It’s often assumed that Neanderthals were pretty dumb, with Anthropologist’s initial perceptions being that one’s intelligence is assessed by skull shape. Is this really the case though? However, new discoveries may help change that perception once and for all.
"The only way to assess their intelligence — whatever that means, but that’s a different issue — is by what they did," Zilhão told Live Science. And it turns out that Neanderthals did a lot of things that were once thought to be exclusive to modern human culture.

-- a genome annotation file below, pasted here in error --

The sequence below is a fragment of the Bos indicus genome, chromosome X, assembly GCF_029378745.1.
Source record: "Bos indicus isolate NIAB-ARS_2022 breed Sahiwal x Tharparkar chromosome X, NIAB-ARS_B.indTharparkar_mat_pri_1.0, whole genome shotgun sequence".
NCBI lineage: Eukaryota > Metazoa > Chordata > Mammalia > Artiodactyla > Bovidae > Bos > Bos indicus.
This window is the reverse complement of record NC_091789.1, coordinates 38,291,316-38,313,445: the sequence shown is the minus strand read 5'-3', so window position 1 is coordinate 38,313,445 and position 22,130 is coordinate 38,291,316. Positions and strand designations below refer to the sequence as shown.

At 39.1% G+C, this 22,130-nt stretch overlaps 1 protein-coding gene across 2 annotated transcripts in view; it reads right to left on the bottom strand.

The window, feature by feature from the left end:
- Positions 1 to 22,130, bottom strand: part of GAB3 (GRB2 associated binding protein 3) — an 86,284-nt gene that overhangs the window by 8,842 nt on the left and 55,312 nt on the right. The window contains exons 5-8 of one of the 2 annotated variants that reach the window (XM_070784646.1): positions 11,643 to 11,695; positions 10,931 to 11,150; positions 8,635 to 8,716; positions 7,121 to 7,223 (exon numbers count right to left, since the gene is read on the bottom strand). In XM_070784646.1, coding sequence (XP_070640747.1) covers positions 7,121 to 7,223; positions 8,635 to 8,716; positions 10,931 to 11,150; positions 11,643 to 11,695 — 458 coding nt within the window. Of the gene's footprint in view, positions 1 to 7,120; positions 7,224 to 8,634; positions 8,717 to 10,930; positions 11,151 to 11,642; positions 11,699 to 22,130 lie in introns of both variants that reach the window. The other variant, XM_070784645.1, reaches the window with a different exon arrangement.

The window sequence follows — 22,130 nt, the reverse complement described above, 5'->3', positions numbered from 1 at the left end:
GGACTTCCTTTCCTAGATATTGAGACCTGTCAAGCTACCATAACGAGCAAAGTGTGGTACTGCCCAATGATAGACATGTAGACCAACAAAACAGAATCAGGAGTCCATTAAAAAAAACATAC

They worked stones and bones into tools and ornaments much like the kind created by modern humans who were alive at the same time. (Neanderthals lived in Europe and Southwest Asia from about 400,000 to 40,000 years ago.) They invented glue using tar from birch bark to attach wooden handles to stones. They made necklaces from eagle talons. Neanderthals used fire to cook food, and new studies on stone tools suggest they had the technology to spark fires, too. (In other words, they didn’t just have to chase embers when lightning struck to fuel their hearths.)
Read the entire study over at Live Science
Image Credits: Wikimedia Commons